“We’re going to win these elections so we can take care of the Amazon,” Lula said on October 16, during his first debate with Bolsonaro. “We are not going to allow invasions of Indigenous territories, illegal wild-cat mining, and much less allow people to plant corn or soy or anything else in areas where that should be grown.”

If Lula is elected and upholds that campaign promise, it would not be the first time that he has stepped up to defend the Amazon. Lula governed Brazil from 2003 through 2010. During his first years in power, deforestation was even greater than today. Then, Lula rolled out a series of landmark measures that cut deforestation in half within two years. Brazil hit its 2020 goal of reducing greenhouse gas emissions from deforestation ahead of schedule.


Devastated lands shown near Karipuna territory in Brazil. | Photo by Michael Fox

Karipuna leaders say they believe a Lula victory could be a turning point. The former president has even rekindled relations with his once estranged former environment minister, Marina Silva, with the hopes of returning to the issue of Amazon defense, if elected. But it will be a tough political battle. Experts say powerful criminal groups are more entrenched than ever in the region, and the pattern of deforestation has shifted.

“These criminal groups feel legitimized with the discourse of president [Bolsonaro] to support illegal miners on Indigenous land, to back cattle ranching on Indigenous land, and weakening the protections of Indigenous rights to their territory,” said Antenor Vaz, who worked for Brazil’s Indigenous agency, FUNAI, for years and coordinated the sector in charge of isolated Native peoples.

In the past, illegal loggers targeted the forests to extract valuable hardwood. Today, illegal land grabbers are simply slashing and burning the jungle in order to clear land to be sold as pastureland. Brazil is the largest exporter of meat in the world and the second largest producer of soy, after the United States—and cattle ranching, soy production, and mining are the primary drivers of Amazon deforestation.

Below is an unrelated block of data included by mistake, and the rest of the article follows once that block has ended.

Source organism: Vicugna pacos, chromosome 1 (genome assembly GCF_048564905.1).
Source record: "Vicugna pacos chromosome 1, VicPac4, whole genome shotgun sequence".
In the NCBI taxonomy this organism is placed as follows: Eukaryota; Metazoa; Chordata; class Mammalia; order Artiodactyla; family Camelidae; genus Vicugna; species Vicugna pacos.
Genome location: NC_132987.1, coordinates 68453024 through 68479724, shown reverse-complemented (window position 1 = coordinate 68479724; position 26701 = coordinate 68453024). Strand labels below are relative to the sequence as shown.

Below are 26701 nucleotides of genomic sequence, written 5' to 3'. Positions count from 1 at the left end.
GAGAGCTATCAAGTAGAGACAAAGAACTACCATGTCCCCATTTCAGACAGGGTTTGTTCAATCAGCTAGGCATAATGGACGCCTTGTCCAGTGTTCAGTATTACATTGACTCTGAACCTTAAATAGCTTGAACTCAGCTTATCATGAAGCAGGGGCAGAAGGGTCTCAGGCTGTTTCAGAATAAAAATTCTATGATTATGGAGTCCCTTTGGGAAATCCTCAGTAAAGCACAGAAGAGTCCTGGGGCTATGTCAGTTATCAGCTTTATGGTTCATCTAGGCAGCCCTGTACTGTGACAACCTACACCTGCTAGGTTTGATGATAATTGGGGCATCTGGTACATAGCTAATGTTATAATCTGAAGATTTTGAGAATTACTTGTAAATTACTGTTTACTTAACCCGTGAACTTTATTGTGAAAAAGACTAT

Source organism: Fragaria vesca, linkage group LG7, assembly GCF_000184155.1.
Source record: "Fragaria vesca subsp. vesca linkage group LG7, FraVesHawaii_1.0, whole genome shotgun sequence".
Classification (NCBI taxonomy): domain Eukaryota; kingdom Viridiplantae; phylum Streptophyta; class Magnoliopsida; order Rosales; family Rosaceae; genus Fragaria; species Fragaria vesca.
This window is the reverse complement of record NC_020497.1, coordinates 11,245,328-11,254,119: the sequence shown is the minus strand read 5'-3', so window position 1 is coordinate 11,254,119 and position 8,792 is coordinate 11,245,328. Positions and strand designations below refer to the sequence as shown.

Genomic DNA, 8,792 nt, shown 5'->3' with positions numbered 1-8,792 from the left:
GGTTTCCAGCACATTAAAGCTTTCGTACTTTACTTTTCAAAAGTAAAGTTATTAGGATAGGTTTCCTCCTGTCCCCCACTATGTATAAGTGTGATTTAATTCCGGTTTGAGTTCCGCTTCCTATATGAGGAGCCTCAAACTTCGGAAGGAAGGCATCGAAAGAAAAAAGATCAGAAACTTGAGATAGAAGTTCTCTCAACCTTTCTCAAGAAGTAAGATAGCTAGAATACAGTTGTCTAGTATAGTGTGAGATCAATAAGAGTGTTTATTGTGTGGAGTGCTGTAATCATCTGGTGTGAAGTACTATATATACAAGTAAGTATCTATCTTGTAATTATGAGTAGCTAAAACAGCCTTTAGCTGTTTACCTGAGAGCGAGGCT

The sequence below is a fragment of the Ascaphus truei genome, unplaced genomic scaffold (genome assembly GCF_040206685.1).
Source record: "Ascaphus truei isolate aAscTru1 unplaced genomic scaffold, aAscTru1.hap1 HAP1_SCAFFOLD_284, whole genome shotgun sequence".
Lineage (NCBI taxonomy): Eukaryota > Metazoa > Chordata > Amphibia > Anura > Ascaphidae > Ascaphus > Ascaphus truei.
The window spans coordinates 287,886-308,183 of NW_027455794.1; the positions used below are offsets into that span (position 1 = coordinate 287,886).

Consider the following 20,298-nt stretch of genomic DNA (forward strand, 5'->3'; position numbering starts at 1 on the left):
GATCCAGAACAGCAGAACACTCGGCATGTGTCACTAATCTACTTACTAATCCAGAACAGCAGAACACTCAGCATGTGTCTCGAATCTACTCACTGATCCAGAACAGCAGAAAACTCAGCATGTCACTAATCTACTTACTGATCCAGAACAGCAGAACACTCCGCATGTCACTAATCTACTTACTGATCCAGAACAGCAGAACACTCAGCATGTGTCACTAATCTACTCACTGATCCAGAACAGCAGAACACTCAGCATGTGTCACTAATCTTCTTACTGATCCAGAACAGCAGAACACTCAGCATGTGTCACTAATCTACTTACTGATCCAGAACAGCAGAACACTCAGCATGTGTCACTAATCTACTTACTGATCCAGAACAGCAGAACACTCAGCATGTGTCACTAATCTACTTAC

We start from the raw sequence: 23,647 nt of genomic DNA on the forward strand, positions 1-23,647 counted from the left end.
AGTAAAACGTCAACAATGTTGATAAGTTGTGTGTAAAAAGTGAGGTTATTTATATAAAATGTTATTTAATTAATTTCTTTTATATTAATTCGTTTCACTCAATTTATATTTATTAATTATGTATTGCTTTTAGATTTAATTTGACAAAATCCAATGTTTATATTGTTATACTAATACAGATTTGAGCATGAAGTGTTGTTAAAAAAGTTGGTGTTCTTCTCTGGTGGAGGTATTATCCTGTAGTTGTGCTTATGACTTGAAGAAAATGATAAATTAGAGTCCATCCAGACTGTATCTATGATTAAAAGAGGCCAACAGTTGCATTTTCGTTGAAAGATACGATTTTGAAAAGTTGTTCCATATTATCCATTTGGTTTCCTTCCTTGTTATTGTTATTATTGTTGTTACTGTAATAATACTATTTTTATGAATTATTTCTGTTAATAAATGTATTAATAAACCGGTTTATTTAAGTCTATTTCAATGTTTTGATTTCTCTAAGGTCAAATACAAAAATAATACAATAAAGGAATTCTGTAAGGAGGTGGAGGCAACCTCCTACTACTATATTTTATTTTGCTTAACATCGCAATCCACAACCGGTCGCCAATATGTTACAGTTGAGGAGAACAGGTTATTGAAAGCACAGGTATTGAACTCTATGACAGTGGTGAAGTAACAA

The Yanomami territory, along the border with Venezuela, offers one example of the forces at play. As many as 20,000 illegal miners are now on Yanomami land. They’ve attacked communities, polluted rivers, and destroyed the forest. Last year, illegal wild-cat mining there grew by 46 percent, impacting over 8,000 acres of land, according to an April report from the Hutukara association, which represents more than 370 Yanomami and Yekauana communities there.

"This is a threat to the life of the forest, a threat to the lives of people who live in their villages,” said Dário Kopenawa, Hutukara vice president. “Mining kills. It murders people. It destroys the life of Mother Earth.”

On Yanomami land, land invaders move freely and with impunity. It’s the same for the Karipuna, as I saw it firsthand.

When I visited the Karipuna village for a few days this month, tribal members took me to see other areas of devastation on their lands. As we were driving, we turned a corner and up ahead were four motorcycles parked on the side of the dirt road, at the edge of the jungle.

“Invaders,” said Eric Karipuna.

We clicked a few cellphone pictures and quickly moved on.

Run-ins with land invaders on Indigenous territories in Brazil are frequently violent and sometimes deadly. Every few days, there’s a new story about another Indigenous person who’s been shot and killed on their land. According to a yearly report by the Indigenous Missionary Council, an ecumenical group that supports Indigenous communities in Brazil, 176 Indigenous people were killed last year in Brazil.

“What are they doing?” I asked.

“Probably surveying new areas to clear,” he said.

The Karipuna are under siege. There are few places for them to turn. And their plight will very likely continue to worsen if Brazil’s voters decide on October 30 to let Jair Bolsonaro remain in power.